Maui: Best for beaches, hiking, food
Sun and surf -
Justifiably famed for its glorious strands, Maui's got a beach for every mood - wind-whipped kiteboarding meccas, calm snorkelling coves, hidden gems and some of the biggest surfable waves on the planet. Or just plop down on the sand and scan the horizon for wintering whales.

Trails galore - Maui's trails go to the most amazing places: towering ridge-tops, cascading waterfalls, bamboo forests and a cindery volcanic national park. Choose from easy strolls to hardy backcountry treks.

Locavore heaven - Grass-fed beef from upcountry pastures and bountiful organic gardens ensure Maui's chef-driven restaurants have the raw ingredients to whip up their famed Hawaiian regional creations.

Lanai: Best for remoteness, history, beaches
Isolation -
Ignoring the great views of other islands, Lanai feels like an isolated bit of subtropical pleasure far from the rest of the world (as opposed to the 25-minute plane ride from Honolulu). There are not many people, the landscape is stark and you can go on adventures exploring its unvisited corners.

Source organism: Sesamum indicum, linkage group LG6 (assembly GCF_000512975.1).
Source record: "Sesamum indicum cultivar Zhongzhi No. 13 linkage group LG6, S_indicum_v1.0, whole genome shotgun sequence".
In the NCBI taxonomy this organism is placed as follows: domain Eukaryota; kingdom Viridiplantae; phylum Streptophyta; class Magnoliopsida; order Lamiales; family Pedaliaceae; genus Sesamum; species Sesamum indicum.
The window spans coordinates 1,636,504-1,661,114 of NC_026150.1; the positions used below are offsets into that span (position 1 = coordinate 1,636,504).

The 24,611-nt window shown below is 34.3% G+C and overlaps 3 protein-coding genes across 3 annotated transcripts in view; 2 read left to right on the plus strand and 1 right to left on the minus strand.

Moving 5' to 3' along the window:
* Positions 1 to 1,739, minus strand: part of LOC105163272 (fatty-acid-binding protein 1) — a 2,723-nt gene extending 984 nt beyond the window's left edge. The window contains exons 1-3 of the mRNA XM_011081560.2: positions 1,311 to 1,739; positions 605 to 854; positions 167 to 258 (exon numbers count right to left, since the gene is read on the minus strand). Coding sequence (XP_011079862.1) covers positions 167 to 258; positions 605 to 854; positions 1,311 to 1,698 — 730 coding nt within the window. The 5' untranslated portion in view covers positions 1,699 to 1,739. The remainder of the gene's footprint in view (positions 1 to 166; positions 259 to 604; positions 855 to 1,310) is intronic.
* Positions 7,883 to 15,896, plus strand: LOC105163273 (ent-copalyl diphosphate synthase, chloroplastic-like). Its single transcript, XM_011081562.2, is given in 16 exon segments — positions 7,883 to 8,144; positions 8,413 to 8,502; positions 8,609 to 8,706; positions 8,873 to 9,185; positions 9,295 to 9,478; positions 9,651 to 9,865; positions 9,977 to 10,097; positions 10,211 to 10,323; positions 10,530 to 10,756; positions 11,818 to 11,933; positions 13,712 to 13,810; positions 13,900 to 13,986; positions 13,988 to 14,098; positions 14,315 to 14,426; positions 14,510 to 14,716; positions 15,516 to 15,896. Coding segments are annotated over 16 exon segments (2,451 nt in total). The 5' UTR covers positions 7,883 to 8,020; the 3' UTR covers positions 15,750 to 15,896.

Pineapples - Nearly the entire island supplied the world with pineapples for much of the 20th Century. The crops are gone but the vintage plantation town of Lanai City still beguiles.

Hulupoe Beach - Lanai's one main beach is a beauty. The long, bay-side crescent of sand is good for snorkelling and it is backed by a tidy, uncrowded park.

Molokai: Best for culture, adventure, history
Most Hawaiian -
More than 50% of Molokai's people have indigenous heritage. Locals consistently favour preservation of the land and culture over schemes that would promote tourism. Yet there is aloha spirit everywhere and visitors find a genuine rather than a paid-for welcome.

Saint Damien - A young priest who travelled to the island's remote Kalaupapa Peninsula in 1873 to care for leprosy patients is America's first saint. Today the spectacular peninsula is a national park and a visit is one of Hawaii's top adventures.

Wild adventure - The world's tallest sea cliffs, misty rain forests, hidden waterfalls and deserted beaches are just some of the features that beckon.

Kauai: Best for beaches, hiking, food
The Northern bubble -
With the closest traffic light 20 miles away, the North Shore is home to many who came to check in and stayed to tune out. Surfing, hiking and a contagious laid-back vibe perpetuate the North Shore life.